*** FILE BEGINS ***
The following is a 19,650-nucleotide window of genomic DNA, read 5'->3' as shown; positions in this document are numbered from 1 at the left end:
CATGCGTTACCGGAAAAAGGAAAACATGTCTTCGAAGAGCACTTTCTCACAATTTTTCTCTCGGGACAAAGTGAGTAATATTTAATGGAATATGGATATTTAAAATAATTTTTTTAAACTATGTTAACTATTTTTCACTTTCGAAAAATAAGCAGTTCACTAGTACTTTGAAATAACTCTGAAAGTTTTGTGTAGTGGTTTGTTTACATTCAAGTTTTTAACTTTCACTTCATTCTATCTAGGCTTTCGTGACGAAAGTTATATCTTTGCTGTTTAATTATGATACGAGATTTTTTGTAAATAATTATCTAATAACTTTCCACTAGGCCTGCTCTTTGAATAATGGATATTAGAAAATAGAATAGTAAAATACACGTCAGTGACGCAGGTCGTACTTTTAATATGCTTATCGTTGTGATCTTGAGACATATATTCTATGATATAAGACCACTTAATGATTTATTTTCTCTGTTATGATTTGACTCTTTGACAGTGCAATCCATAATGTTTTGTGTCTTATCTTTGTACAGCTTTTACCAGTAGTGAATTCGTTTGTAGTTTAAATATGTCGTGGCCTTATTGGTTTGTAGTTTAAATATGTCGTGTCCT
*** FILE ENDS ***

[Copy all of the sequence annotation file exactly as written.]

The following is a 19,650-nucleotide window of genomic DNA, read 5'->3' as shown; positions in this document are numbered from 1 at the left end:
CATGCGTTACCGGAAAAAGGAAAACATGTCTTCGAAGAGCACTTTCTCACAATTTTTCTCTCGGGACAAAGTGAGTAATATTTAATGGAATATGGATATTTAAAATAATTTTTTTAAACTATGTTAACTATTTTTCACTTTCGAAAAATAAGCAGTTCACTAGTACTTTGAAATAACTCTGAAAGTTTTGTGTAGTGGTTTGTTTACATTCAAGTTTTTAACTTTCACTTCATTCTATCTAGGCTTTCGTGACGAAAGTTATATCTTTGCTGTTTAATTATGATACGAGATTTTTTGTAAATAATTATCTAATAACTTTCCACTAGGCCTGCTCTTTGAATAATGGATATTAGAAAATAGAATAGTAAAATACACGTCAGTGACGCAGGTCGTACTTTTAATATGCTTATCGTTGTGATCTTGAGACATATATTCTATGATATAAGACCACTTAATGATTTATTTTCTCTGTTATGATTTGACTCTTTGACAGTGCAATCCATAATGTTTTGTGTCTTATCTTTGTACAGCTTTTACCAGTAGTGAATTCGTTTGTAGTTTAAATATGTCGTGGCCTTATTGGTTTGTAGTTTAAATATGTCGTGTCCT